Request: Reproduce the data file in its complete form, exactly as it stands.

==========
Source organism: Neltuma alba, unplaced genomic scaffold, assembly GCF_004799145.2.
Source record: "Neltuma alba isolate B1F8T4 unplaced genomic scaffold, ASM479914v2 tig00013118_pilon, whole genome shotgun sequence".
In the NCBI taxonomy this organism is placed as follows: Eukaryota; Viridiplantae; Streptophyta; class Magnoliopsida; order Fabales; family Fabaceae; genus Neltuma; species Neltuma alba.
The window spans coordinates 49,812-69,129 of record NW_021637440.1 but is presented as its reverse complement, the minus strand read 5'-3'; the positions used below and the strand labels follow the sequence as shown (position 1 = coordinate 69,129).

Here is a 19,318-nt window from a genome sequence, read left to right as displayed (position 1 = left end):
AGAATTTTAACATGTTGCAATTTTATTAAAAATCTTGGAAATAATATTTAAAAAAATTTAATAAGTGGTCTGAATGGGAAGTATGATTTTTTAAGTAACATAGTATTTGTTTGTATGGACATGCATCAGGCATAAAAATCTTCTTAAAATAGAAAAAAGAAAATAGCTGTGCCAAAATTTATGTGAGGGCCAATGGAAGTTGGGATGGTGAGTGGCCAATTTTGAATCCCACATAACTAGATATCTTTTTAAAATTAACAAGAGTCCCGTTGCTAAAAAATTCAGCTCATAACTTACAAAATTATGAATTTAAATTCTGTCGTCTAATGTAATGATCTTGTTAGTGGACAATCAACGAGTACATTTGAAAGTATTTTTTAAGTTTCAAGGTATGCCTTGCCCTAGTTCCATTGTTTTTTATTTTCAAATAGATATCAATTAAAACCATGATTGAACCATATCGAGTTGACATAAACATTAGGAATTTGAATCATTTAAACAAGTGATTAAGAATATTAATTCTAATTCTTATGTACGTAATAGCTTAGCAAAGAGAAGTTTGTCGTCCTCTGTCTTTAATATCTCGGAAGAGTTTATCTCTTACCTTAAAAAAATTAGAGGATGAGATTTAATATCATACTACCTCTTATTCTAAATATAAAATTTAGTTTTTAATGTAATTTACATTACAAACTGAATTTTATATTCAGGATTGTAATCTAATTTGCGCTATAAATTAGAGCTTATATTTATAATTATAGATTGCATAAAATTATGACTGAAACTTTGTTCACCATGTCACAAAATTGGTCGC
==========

Source organism: Neltuma alba, unplaced genomic scaffold, assembly GCF_004799145.2.
Source record: "Neltuma alba isolate B1F8T4 unplaced genomic scaffold, ASM479914v2 tig00013118_pilon, whole genome shotgun sequence".
In the NCBI taxonomy this organism is placed as follows: Eukaryota; Viridiplantae; Streptophyta; class Magnoliopsida; order Fabales; family Fabaceae; genus Neltuma; species Neltuma alba.
The window spans coordinates 49,812-69,129 of record NW_021637440.1 but is presented as its reverse complement, the minus strand read 5'-3'; the positions used below and the strand labels follow the sequence as shown (position 1 = coordinate 69,129).

Here is a 19,318-nt window from a genome sequence, read left to right as displayed (position 1 = left end):
AGAATTTTAACATGTTGCAATTTTATTAAAAATCTTGGAAATAATATTTAAAAAAATTTAATAAGTGGTCTGAATGGGAAGTATGATTTTTTAAGTAACATAGTATTTGTTTGTATGGACATGCATCAGGCATAAAAATCTTCTTAAAATAGAAAAAAGAAAATAGCTGTGCCAAAATTTATGTGAGGGCCAATGGAAGTTGGGATGGTGAGTGGCCAATTTTGAATCCCACATAACTAGATATCTTTTTAAAATTAACAAGAGTCCCGTTGCTAAAAAATTCAGCTCATAACTTACAAAATTATGAATTTAAATTCTGTCGTCTAATGTAATGATCTTGTTAGTGGACAATCAACGAGTACATTTGAAAGTATTTTTTAAGTTTCAAGGTATGCCTTGCCCTAGTTCCATTGTTTTTTATTTTCAAATAGATATCAATTAAAACCATGATTGAACCATATCGAGTTGACATAAACATTAGGAATTTGAATCATTTAAACAAGTGATTAAGAATATTAATTCTAATTCTTATGTACGTAATAGCTTAGCAAAGAGAAGTTTGTCGTCCTCTGTCTTTAATATCTCGGAAGAGTTTATCTCTTACCTTAAAAAAATTAGAGGATGAGATTTAATATCATACTACCTCTTATTCTAAATATAAAATTTAGTTTTTAATGTAATTTACATTACAAACTGAATTTTATATTCAGGATTGTAATCTAATTTGCGCTATAAATTAGAGCTTATATTTATAATTATAGATTGCATAAAATTATGACTGAAACTTTGTTCACCATGTCACAAAATTGGTCGC